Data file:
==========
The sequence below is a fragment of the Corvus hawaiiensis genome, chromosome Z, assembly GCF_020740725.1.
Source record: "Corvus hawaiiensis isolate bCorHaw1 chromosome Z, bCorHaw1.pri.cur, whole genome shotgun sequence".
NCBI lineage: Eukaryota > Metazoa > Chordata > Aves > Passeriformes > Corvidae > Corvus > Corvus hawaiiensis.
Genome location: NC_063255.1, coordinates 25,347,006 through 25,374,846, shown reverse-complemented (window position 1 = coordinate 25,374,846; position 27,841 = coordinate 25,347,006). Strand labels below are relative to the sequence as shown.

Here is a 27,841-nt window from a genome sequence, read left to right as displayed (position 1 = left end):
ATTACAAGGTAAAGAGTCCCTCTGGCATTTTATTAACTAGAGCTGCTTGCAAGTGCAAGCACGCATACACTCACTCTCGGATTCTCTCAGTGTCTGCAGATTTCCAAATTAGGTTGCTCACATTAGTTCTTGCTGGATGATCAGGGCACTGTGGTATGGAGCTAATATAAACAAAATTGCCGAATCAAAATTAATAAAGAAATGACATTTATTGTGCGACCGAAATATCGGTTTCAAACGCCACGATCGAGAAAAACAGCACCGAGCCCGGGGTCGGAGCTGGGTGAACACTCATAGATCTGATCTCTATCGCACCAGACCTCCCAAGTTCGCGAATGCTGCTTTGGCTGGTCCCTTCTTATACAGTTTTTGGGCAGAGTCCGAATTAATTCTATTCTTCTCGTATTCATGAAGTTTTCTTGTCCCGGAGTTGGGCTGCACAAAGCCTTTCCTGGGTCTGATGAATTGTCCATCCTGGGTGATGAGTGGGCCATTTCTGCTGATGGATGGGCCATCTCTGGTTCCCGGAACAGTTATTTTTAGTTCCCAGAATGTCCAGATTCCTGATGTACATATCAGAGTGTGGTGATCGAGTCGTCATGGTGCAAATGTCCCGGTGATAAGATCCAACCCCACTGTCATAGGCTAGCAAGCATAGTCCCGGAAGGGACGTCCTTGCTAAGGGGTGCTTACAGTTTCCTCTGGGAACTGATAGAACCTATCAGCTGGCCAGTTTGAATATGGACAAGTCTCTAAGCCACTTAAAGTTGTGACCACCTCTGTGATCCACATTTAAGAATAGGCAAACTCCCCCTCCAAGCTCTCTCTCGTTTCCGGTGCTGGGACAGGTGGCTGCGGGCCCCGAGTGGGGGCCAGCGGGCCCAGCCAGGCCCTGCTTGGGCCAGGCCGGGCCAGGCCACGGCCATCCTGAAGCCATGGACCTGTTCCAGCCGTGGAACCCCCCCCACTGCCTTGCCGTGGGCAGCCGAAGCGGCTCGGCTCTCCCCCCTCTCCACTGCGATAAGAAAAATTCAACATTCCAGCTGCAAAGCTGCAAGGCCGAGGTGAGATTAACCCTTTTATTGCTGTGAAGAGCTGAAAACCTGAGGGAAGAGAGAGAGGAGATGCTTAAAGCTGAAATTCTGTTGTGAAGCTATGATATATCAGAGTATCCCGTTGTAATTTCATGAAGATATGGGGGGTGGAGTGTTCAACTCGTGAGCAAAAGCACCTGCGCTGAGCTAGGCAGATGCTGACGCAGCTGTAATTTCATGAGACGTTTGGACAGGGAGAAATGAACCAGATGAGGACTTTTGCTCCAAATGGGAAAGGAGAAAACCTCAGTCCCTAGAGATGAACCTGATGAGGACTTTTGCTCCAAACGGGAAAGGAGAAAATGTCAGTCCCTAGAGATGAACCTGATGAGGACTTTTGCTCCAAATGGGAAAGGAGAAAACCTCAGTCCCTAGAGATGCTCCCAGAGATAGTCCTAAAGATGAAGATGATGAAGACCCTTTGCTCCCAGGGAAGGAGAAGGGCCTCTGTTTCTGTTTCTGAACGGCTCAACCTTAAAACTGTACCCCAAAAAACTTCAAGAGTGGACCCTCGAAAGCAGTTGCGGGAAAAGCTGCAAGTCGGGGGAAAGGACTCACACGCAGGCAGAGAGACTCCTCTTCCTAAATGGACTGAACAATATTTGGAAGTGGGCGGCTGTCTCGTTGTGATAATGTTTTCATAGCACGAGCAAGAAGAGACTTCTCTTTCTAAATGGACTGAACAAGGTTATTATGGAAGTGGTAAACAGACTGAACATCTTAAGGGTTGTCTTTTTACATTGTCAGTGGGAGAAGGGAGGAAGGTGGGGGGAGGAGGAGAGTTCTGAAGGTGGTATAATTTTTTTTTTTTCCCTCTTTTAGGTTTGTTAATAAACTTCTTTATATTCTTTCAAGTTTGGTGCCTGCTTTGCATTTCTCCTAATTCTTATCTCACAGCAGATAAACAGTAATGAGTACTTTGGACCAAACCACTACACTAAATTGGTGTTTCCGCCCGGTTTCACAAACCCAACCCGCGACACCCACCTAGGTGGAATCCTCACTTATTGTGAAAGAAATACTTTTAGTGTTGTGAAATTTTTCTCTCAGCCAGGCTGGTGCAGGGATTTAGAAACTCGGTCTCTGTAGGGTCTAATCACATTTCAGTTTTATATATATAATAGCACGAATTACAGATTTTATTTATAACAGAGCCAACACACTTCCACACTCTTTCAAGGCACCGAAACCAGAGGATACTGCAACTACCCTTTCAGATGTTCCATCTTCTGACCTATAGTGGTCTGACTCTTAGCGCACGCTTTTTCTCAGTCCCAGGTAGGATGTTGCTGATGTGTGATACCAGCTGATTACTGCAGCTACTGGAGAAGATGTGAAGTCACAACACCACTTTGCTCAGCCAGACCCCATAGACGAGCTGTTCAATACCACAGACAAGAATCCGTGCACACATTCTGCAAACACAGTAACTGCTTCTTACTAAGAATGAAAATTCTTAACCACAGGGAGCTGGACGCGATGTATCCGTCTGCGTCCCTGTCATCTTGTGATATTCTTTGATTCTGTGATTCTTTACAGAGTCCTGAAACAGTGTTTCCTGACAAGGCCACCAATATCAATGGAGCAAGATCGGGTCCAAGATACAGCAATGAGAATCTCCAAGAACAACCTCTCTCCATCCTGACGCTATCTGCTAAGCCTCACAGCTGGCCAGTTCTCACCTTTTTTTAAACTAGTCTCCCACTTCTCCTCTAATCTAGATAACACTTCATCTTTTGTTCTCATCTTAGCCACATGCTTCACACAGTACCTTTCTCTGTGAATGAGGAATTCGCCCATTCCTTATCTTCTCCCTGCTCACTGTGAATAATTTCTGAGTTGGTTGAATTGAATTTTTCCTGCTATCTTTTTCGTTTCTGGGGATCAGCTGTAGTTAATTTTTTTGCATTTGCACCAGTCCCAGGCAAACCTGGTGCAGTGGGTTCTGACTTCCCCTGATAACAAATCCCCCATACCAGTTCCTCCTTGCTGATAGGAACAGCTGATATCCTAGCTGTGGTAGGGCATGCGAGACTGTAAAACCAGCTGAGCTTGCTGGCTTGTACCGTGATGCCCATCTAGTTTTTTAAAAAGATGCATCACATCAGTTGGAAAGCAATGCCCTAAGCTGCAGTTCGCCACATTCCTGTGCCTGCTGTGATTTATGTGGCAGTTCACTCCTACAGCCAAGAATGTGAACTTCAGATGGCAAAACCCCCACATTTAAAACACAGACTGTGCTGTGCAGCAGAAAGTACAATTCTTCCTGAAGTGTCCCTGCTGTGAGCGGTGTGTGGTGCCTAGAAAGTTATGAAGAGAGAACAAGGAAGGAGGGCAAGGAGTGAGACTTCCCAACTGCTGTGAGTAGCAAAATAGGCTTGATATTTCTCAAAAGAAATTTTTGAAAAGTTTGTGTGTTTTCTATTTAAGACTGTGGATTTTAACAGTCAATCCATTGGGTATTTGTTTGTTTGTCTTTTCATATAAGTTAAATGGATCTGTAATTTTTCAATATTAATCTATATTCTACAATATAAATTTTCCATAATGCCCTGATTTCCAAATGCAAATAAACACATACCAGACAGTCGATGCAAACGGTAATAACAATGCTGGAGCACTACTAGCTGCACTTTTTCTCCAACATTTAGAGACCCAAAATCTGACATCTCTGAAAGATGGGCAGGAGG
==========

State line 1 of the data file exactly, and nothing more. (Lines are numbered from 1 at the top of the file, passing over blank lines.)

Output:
The sequence below is a fragment of the Corvus hawaiiensis genome, chromosome Z, assembly GCF_020740725.1.